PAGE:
BR: Well, the initial reason why I left the stage was Dame Edna was the emcee, the host, and she came out – he... she... I don't know what the politically correct way of saying it is – her character came out and did a lot of self-deprecating stuff saying, "Yes, it's truly me, it's truly me! Can you believe it? Yes, I'm right here before your very eyes! It actually is me!" And the crowd was going nuts. They loved the character. I was the very first comedian after her. I was the first comedian that she introduced. So she introduced me and I came out. And I thought I would be self-deprecating and make fun of myself, so I said, "Yes, it's truly me!" You know, like a little call-back to what she did. "It's truly me! Yes, can you believe it?! I'm actually here!" And they did not laugh at all. No one laughed. It just bombed. So in my mind I'm thinking, Wait a sec, maybe they thought I was making fun of her. Which wasn't my intention. I was trying to make fun of me! So then I got into my bit. I just started getting into my routine and it got nothing. Like, literally nothing! I'd never heard silence be so loud in my life. It was getting like nothing. I was like, How is this happening? And then I started getting paranoid thinking they must have thought that I was slamming her and now they just collectively don't like me.
GM: All these things just racing through your head.
BR: Oh, my gosh, my brain was just trying to figure things out and all of that. One time before in my career I had stopped a taping when I had flubbed a line and got off stage and came back out and redid it and killed. So I had that little red flag in my head going, "You know what I'm going to do? I'm gonna try that trick!" So I said, "Hey, folks..." I didn't want to try to over-explain it with the Dame Edna thing, so I said, "I think I messed up here. I messed up a line." I kind of white-lied it. So I left the stage, came back out and didn't do the "Yes, can you believe it's me?" stuff. I just went into the bit. And then they still didn't laugh at all! (laughs) They didn't laugh one bit.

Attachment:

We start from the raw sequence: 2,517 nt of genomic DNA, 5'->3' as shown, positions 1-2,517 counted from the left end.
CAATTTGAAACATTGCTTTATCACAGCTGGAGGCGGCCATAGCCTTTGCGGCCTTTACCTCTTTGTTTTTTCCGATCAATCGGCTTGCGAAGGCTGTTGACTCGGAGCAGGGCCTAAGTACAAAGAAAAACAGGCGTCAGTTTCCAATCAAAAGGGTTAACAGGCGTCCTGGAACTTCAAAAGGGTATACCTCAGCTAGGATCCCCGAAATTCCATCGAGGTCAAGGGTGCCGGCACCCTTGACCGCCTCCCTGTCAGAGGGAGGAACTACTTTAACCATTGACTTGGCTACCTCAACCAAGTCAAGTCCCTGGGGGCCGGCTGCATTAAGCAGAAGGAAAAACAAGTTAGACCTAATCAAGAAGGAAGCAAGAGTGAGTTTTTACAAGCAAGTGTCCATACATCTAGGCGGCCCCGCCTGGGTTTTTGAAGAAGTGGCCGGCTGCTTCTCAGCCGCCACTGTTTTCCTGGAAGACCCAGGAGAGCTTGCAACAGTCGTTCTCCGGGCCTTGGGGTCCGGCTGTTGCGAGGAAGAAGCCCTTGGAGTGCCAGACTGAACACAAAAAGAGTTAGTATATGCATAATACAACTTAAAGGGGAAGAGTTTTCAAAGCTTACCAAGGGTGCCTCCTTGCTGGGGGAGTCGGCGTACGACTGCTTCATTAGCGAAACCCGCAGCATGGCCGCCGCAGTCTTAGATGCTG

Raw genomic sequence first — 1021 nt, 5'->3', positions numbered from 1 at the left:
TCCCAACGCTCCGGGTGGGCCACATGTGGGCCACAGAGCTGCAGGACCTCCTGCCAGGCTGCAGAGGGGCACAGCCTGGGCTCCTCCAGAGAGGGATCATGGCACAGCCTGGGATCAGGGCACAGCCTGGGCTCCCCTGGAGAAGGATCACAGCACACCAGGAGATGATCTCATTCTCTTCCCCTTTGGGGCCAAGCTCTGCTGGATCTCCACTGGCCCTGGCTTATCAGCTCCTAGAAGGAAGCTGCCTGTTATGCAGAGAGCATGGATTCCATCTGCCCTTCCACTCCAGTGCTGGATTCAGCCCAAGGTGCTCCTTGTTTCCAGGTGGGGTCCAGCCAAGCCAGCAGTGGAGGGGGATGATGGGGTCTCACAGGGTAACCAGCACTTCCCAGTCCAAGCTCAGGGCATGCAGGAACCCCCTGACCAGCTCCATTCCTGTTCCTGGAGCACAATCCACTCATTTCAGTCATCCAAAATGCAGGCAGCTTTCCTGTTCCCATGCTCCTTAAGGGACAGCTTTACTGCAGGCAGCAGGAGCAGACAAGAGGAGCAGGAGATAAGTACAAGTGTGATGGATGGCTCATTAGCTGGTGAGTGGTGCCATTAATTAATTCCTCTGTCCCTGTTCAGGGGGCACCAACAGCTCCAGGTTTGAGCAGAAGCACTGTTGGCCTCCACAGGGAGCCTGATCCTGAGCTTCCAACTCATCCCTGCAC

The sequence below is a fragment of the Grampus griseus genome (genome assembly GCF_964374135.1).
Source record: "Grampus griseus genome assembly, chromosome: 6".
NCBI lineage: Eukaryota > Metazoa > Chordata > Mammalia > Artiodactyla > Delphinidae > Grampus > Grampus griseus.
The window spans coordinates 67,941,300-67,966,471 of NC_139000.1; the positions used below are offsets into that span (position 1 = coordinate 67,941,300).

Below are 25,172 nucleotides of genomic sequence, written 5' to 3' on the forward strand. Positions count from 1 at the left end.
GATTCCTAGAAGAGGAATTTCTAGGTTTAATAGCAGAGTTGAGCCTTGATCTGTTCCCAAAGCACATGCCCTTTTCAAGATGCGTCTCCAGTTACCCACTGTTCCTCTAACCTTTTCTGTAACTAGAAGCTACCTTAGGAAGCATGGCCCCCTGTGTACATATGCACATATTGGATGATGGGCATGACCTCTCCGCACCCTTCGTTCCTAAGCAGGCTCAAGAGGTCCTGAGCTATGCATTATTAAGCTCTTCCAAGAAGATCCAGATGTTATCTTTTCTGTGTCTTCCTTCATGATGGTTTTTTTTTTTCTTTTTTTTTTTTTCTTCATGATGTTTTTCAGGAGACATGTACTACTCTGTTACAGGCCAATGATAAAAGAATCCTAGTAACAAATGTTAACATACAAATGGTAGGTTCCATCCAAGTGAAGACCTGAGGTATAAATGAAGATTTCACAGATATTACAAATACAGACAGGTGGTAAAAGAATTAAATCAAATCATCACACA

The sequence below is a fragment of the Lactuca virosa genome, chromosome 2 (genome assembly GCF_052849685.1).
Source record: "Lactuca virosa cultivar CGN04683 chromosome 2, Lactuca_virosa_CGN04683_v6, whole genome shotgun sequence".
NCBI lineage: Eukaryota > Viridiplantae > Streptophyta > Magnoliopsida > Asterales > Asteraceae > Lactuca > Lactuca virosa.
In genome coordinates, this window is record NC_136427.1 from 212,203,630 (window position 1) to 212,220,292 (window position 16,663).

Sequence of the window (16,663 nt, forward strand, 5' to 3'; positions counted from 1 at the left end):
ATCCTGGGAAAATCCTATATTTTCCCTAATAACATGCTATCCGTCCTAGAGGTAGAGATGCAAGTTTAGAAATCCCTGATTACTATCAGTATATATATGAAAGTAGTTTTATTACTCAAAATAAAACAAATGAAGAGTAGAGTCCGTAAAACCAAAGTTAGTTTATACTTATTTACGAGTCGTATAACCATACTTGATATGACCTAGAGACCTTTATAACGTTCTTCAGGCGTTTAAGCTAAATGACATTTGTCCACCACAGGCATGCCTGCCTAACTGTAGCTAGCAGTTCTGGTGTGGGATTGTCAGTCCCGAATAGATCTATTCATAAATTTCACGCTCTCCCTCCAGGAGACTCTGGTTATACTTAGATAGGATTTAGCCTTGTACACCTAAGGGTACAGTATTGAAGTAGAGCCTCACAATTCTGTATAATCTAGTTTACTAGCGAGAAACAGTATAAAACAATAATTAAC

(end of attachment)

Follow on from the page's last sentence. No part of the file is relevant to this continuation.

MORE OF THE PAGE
GM: They were in shock. What did he just do?
BR: Yeah, I think they were stunned. Like, nobody knew what was going on. My manager, who I saw briefly backstage when I ran off, didn't know what was going on. Everybody was looking at me strange when I left the stage. So now I'm out there and I'm thinking, "They're still not laughing." So I stopped it that time and I said, "Oh, folks, just try to react naturally. You know, normally." Now I'm scrambling.
GM: "Laugh, dammit!"
BR: Yeah. Yeah, yeah, yeah. So I said, "Oh, this is for a TV thing. I know it's weird that I started again but if you could just laugh normally and it'll all be cool. Alright, I feel like a moron. I'll be back in a second." So I left the stage for the second time. I run back out and I start doing the routine again. Now they start laughing like sarcastically over-the-top. I said, "Hey, I'm Brian" and "Ahaha!" and huge applause. Now I'm thinking this is a nightmare. If anybody watched the tape, they're not going to show the first two, I'm thinking. So I stopped again, the third time, and said, "You know what, folks? I know you're trying to help me out and I appreciate it but this is for a TV thing so no one's going to understand why you're laughing like that, over-the-top. So just try to react normally." So I left the stage again! (laughs) And then I came back. Now this is my fourth time on stage. And now the audience, I'm sure, is like, "the hell with this guy!" So I started the bit again and they just stared at me for the entire time. I'm no fool! (laughs) I'm not going to leave a stage a fifth time! Only idiots do that! (laughs) So I stayed out there and bombed. Got nothing for my ten, twelve minutes and then just said goodnight and walked off to the most tepid applause I've ever heard in my life! (laughs) I was shell-shocked. I was absolutely shell-shocked.
GM: That's a great story. Maybe they put you on the French gala and they just didn't understand you.
BR: (laughs) Yeah, I wish!
GM: Did you ever think of defending it as some people thought, that it was performance art?
BR: No. I'm too honest. I like to live and die on my sword, or whatever that expression is. That actually happened so I just try to explain it honestly to people if they were curious. It was a tough deal, man. And I worried that it could have been a career killer at the time. But it ended up just a little bump in the road but it didn't hurt overall.